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Chapter Two

Somerset and Coal

As Popernack began his work, he was carrying on a tradition that has long been a part of Somerset County, where rolling hills and grassy glades have proved both a blessing and a curse.

The topography of the county's 1,000-plus square miles has enabled the easy extraction of coal from abundantly rich seams, spawning coal patch communities like the cluster of tidy homes called Quecreek and company towns like nearby Windber, a planned community built by coal barons in 1897.

But such success has come with a price.

During the 19th and early 20th centuries, miners bent their backs beneath low mine ceilings -- sometimes on their knees in sludgy water, sometimes on their bellies or backs -- digging with picks and shovels into the black veins crisscrossing the county.

Sons joined fathers in the mines. It was common for generations of men to earn their livings -- and, occasionally, their deaths -- in the mines' dark confines.

Mining today is generally much safer, and has become highly mechanized work that pays good wages for rural Somerset County. Small crews with sophisticated machinery have replaced the hordes of men valued for their muscle and stamina.

It remains a familial legacy, a job passed from father to son as a way to earn an above-average wage below the ground. When men talk about their mining experience, they'll often say, "I have 10 years in the mines," owning the experience as far more than a job. That closeness with the mines -- with the earth -- is manifested in the tiny, tight-knit, faith-based communities spattered across the county.

Coal was one of humanity's earliest sources of heat and light. The Chinese were known to have dug it more than 3,000 years ago. French explorers discovered it along the Illinois River in 1679. The first commercial mining on this part of the continent occurred in Richmond, Va., 71 years later. Somerset County coal mines date to the early 1800s.

But coal's origins go back much further.

Coal is the remnant of vegetation that grew 400 million years ago in large swamps that no longer exist. The fossil fuel is often called "buried sunshine" because the trees and plants that formed coal captured the sun's energy through photosynthesis.

As layers of flora and trees accumulated, they formed a soggy dense material called peat. Over time, as the earth's crust shifted, deposits of sand, clay and other mineral matter buried the peat. Pressure squeezed water from the peat and the earth's heat forged chemical elements together that resulted in the black combustible mineral known as coal. It's estimated that about 3 feet to 7 feet of compacted plant matter were required to form 1 foot of bituminous coal.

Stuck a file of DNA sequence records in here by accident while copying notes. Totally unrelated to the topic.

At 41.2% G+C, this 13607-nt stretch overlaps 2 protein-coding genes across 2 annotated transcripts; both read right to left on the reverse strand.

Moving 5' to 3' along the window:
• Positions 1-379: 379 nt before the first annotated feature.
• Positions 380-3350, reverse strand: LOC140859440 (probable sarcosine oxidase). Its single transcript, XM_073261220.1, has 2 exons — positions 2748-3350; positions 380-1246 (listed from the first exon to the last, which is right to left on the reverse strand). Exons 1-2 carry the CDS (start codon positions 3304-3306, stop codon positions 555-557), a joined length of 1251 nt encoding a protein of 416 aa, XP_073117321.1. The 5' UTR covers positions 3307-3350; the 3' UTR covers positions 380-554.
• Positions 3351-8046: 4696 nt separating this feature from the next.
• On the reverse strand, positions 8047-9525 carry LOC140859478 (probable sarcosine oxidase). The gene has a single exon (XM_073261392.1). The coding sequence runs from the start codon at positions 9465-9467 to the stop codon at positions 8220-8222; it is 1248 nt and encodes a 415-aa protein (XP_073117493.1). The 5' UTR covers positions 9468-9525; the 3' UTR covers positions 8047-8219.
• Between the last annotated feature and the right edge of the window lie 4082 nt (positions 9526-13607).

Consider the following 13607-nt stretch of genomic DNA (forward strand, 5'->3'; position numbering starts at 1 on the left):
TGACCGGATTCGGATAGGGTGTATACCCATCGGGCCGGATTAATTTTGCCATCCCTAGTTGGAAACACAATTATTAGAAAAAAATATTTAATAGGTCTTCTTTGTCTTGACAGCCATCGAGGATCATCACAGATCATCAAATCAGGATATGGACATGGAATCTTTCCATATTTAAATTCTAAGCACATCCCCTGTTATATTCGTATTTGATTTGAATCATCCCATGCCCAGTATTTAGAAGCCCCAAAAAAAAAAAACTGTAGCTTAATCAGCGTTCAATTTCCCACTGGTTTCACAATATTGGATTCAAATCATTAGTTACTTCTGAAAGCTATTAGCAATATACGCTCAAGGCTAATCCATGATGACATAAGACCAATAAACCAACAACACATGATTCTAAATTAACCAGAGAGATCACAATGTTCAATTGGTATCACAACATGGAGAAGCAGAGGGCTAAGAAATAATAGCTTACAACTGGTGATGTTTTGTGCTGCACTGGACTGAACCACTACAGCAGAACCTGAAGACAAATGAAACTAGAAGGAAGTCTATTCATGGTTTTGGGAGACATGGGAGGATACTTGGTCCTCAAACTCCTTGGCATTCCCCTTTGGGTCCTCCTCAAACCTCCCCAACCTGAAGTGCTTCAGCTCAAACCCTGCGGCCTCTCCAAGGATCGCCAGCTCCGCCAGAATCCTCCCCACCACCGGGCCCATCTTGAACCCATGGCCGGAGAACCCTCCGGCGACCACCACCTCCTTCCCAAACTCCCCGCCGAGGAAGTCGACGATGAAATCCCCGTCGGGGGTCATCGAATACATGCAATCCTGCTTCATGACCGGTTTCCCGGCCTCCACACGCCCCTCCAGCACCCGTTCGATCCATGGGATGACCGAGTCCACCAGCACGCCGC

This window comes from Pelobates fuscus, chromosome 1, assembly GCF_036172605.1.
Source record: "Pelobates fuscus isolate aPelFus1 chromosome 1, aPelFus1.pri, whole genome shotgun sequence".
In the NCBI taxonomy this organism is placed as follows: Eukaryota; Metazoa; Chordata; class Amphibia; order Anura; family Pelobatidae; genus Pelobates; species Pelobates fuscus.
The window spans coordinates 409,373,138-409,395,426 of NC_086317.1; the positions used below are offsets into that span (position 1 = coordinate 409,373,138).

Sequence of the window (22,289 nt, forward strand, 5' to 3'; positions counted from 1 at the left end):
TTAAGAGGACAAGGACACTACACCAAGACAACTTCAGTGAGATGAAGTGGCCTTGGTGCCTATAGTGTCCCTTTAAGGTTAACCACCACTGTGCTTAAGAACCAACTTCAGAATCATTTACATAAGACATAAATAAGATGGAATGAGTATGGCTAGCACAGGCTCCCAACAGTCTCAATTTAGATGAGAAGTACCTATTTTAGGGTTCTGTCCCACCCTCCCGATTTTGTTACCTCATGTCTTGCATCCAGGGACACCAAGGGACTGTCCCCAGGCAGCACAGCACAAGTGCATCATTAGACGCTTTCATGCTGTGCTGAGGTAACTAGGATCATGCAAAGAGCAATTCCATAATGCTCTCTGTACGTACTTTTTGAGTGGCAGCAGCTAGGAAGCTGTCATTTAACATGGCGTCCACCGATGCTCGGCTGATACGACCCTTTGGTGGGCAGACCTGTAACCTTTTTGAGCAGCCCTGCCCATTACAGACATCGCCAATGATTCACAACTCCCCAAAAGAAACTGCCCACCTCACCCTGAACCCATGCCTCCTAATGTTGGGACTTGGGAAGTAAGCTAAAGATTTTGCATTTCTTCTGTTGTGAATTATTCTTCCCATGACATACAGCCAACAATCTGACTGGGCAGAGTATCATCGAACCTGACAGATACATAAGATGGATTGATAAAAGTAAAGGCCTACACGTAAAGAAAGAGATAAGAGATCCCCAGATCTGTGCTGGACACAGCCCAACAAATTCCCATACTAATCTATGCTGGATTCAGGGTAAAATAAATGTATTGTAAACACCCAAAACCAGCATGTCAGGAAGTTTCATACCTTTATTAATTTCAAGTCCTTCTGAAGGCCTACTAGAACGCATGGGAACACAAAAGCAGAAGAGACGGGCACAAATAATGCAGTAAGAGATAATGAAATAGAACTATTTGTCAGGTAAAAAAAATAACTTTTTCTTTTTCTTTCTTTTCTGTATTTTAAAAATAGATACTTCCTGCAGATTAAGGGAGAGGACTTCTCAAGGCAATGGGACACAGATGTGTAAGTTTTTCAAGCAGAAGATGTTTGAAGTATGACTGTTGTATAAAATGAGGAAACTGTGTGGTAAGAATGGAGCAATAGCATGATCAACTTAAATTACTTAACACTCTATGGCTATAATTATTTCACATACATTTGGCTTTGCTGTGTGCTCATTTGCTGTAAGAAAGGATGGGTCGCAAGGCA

Carbon is what gives coal most of its energy, and it's the reason that coal was the country's most important fuel from 1850 to 1950. As America flexed its industrial might, coal was used to melt glass, heat forges, kiln lime and cement, and process wood pulp. Coal-powered railroads moved the country's goods and coal-run steam engines drove factory machines.

In 1920, when coal was king, a miner could make 50 cents for every ton of coal he produced, and it was common for some miners to produce up to 10 tons per day. The buying power of their $1,300 annual salary would translate today to about $12,800.

Now, the average mining wage in Somerset County is $33,798 a year, well above the county's average earnings of $23,153, or a minimum-wage job generating $10,712 a year.

But mining jobs are no longer easy to find.

In the 1950s, mining and steel provided about 40 percent of the jobs in Somerset and adjoining Cambria County, where Johnstown's steel mills consumed prodigious amounts of metallurgical coal. Entire communities depended on the coal mines.

Those days are gone.

Today the biggest employers in Somerset County include health care providers; two state prisons; the Seven Springs resort; Fleetwood Folding Trailers, which makes Coleman recreational campers; and Gilmore Manufacturing, Co., which makes lawn and garden implements.

It is a sign of the changing fortunes of coal that the Berwind-White Coal Co. headquarters in Windber, is now a museum, the Windber Coal Heritage Center, and that the largest coal producer in the county, PBS Coals, employs fewer than 400. Windber, which once was home to more than 13,000, now has only 4,800 people.

PBS Coals, a privately held non-union company that is a unit of Mincorp, controls the mining rights at Quecreek, although the actual digging was done by Black Wolf Coal Co., an independently chartered company whose chief executive is David Rebuck, a miner who was once president of a PBS sister company, Rox Coal.

The complicated mix of companies doing business with each other is common in the coal industry, to avoid unionization and to lower costs such as insurance coverage.

Today, roughly 1,000 of Somerset County's 80,000 residents work in mining at fewer than 40 mining sites. Most are surface mines that strip away the earth to reach the coal; a few are deep mines like Quecreek.

Three shifts of miners show up daily at Quecreek, lunch pails in hand, to descend more than 200 feet underground for their eight-hour tours of duty. The 18 men on the mine's 3 p.m. to 11 p.m. shift had done just that on Wednesday, July 24, riding into the damp darkness.

Now, they were deep in the mine, chewing up the coal.